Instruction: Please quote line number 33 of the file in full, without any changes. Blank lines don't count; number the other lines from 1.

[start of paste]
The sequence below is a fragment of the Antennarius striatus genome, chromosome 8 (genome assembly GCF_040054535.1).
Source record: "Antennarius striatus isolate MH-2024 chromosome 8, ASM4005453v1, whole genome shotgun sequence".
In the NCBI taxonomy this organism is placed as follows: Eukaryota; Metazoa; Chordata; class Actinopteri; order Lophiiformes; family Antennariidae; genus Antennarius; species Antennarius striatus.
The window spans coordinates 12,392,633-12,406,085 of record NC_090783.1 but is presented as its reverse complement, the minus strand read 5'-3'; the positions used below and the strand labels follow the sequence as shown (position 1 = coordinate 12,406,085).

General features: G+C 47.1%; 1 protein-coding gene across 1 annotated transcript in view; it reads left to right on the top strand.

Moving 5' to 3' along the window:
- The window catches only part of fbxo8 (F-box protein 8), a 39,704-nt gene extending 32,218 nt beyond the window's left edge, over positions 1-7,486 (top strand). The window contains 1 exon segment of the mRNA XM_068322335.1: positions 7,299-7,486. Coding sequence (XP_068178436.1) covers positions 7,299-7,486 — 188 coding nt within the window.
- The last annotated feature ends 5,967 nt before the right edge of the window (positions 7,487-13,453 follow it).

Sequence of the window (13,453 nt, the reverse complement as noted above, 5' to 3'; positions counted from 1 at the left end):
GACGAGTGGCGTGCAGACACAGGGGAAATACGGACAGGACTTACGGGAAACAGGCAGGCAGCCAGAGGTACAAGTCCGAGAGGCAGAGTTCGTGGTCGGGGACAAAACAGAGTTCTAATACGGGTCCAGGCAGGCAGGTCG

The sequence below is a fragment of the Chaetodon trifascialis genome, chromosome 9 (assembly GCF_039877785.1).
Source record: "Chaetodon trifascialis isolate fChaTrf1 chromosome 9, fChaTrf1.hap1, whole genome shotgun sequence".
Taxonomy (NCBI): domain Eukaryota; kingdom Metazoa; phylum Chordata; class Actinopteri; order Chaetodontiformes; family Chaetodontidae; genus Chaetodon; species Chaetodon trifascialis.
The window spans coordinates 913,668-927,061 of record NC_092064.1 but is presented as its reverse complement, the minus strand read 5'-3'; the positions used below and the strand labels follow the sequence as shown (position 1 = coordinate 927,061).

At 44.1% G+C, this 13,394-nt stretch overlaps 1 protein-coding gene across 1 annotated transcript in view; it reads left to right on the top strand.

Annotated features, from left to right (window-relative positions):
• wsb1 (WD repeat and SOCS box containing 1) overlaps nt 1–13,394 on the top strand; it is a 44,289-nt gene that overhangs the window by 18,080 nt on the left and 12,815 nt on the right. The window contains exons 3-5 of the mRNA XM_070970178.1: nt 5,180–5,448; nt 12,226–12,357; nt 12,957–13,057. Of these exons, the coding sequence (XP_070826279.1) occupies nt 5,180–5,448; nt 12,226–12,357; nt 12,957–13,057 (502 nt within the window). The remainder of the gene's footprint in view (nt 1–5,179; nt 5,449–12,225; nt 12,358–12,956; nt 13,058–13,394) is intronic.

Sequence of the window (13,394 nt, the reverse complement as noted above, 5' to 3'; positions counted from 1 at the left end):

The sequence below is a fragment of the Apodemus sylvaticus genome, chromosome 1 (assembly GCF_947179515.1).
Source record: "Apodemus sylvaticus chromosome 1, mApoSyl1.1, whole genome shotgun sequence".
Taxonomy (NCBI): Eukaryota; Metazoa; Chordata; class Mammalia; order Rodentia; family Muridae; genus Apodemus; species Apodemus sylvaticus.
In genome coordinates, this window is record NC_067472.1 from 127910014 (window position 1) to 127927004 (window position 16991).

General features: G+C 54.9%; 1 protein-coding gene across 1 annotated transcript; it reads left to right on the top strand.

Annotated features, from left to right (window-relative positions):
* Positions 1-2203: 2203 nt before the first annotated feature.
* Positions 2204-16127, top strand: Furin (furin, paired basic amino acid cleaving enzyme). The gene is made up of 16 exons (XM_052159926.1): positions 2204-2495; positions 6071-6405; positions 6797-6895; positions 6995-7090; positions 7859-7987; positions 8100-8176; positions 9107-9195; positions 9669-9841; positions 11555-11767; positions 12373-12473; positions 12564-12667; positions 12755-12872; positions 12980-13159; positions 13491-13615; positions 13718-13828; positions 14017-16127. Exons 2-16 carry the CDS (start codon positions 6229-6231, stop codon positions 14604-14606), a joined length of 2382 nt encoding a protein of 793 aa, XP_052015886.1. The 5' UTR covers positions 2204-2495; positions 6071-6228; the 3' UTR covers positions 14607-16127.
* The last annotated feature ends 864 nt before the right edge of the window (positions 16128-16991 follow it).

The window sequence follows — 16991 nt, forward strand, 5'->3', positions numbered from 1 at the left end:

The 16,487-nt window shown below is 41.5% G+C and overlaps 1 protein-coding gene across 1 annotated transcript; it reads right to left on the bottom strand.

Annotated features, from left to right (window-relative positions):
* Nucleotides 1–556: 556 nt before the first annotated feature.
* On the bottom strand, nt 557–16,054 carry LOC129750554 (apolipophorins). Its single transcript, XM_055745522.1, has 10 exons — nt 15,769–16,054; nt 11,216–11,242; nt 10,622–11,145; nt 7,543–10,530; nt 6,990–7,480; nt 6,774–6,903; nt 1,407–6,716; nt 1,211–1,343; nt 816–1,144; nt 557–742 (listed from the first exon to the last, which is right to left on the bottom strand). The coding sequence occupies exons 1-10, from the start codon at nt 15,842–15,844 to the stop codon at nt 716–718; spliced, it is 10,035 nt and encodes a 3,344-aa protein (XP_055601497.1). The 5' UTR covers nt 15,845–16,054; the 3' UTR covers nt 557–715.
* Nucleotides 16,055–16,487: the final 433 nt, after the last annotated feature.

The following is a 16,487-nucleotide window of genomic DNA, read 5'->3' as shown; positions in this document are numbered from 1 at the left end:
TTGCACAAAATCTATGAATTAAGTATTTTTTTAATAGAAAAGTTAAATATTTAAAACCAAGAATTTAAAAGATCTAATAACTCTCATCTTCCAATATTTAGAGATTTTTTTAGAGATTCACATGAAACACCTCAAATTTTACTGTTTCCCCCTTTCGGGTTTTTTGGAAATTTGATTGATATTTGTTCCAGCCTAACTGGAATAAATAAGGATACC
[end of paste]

* Nucleotides 16,055–16,487: the final 433 nt, after the last annotated feature.